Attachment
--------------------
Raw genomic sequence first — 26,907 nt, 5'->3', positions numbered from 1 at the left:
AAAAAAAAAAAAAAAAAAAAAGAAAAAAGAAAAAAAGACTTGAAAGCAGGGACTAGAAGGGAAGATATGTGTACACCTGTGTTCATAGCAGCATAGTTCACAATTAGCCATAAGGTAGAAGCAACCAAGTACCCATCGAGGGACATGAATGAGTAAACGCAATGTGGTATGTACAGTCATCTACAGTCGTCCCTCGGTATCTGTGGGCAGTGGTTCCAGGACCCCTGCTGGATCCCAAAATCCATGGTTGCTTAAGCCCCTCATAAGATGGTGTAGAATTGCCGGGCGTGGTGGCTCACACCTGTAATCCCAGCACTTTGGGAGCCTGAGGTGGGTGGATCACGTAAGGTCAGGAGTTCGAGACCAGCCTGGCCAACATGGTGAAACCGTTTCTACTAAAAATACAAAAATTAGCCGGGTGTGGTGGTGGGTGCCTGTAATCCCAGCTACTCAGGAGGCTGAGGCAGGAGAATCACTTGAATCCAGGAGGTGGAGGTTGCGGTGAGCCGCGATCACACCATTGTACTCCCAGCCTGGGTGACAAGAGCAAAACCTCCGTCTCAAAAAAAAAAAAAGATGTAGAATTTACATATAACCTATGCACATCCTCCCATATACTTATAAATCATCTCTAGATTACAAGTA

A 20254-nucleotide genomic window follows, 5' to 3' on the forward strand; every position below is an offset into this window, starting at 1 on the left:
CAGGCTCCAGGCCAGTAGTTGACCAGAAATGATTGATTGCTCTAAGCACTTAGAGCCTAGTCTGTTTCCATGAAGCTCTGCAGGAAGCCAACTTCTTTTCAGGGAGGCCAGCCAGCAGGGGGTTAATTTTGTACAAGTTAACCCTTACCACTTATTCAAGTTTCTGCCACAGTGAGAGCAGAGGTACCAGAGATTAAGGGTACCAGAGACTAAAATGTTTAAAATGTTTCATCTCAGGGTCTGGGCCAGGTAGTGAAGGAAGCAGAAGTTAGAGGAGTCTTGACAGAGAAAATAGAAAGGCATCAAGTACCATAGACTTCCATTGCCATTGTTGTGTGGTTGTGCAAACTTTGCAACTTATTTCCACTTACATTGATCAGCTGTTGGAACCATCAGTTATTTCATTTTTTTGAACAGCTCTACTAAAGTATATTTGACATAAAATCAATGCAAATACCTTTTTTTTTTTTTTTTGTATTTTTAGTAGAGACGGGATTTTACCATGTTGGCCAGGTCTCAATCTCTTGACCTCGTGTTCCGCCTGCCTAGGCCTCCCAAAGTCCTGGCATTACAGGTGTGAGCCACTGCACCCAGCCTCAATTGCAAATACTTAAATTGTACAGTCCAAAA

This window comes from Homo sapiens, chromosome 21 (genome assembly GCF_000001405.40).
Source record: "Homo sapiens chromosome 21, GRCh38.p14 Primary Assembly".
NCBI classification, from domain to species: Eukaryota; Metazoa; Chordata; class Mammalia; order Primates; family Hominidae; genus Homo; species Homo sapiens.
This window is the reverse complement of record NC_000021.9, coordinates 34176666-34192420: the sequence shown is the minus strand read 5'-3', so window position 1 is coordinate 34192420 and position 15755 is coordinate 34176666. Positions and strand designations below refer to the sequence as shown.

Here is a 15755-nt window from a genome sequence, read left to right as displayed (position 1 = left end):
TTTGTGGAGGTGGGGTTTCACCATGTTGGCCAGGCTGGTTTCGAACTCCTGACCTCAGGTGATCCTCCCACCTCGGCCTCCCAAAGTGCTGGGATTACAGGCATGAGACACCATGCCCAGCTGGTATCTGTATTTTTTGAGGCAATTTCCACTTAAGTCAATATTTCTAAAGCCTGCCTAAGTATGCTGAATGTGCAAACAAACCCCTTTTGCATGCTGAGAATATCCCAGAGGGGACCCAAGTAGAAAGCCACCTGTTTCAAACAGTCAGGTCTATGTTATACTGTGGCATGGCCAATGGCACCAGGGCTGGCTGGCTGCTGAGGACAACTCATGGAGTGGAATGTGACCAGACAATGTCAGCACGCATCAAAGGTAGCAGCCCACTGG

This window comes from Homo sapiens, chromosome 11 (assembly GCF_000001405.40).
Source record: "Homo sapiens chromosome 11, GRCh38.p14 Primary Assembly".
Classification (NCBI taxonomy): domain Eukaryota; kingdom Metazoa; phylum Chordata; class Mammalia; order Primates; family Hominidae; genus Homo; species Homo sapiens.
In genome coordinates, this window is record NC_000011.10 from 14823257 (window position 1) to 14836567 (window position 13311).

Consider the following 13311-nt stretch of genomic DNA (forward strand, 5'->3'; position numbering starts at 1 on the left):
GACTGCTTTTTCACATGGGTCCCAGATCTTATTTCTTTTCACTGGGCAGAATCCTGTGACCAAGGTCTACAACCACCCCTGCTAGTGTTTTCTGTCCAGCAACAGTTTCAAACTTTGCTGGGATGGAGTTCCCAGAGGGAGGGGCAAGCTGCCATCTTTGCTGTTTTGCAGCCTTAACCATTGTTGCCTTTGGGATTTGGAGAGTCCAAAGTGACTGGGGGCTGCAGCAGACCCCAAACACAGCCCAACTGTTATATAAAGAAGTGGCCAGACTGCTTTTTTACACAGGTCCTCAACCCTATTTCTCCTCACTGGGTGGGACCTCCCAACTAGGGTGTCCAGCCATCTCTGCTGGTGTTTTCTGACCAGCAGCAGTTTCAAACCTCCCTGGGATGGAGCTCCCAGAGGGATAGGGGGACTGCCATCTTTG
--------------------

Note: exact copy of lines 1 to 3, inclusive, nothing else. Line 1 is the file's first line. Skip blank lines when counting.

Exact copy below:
Raw genomic sequence first — 26,907 nt, 5'->3', positions numbered from 1 at the left:
AAAAAAAAAAAAAAAAAAAAAGAAAAAAGAAAAAAAGACTTGAAAGCAGGGACTAGAAGGGAAGATATGTGTACACCTGTGTTCATAGCAGCATAGTTCACAATTAGCCATAAGGTAGAAGCAACCAAGTACCCATCGAGGGACATGAATGAGTAAACGCAATGTGGTATGTACAGTCATCTACAGTCGTCCCTCGGTATCTGTGGGCAGTGGTTCCAGGACCCCTGCTGGATCCCAAAATCCATGGTTGCTTAAGCCCCTCATAAGATGGTGTAGAATTGCCGGGCGTGGTGGCTCACACCTGTAATCCCAGCACTTTGGGAGCCTGAGGTGGGTGGATCACGTAAGGTCAGGAGTTCGAGACCAGCCTGGCCAACATGGTGAAACCGTTTCTACTAAAAATACAAAAATTAGCCGGGTGTGGTGGTGGGTGCCTGTAATCCCAGCTACTCAGGAGGCTGAGGCAGGAGAATCACTTGAATCCAGGAGGTGGAGGTTGCGGTGAGCCGCGATCACACCATTGTACTCCCAGCCTGGGTGACAAGAGCAAAACCTCCGTCTCAAAAAAAAAAAAAGATGTAGAATTTACATATAACCTATGCACATCCTCCCATATACTTATAAATCATCTCTAGATTACAAGTA

A 20254-nucleotide genomic window follows, 5' to 3' on the forward strand; every position below is an offset into this window, starting at 1 on the left: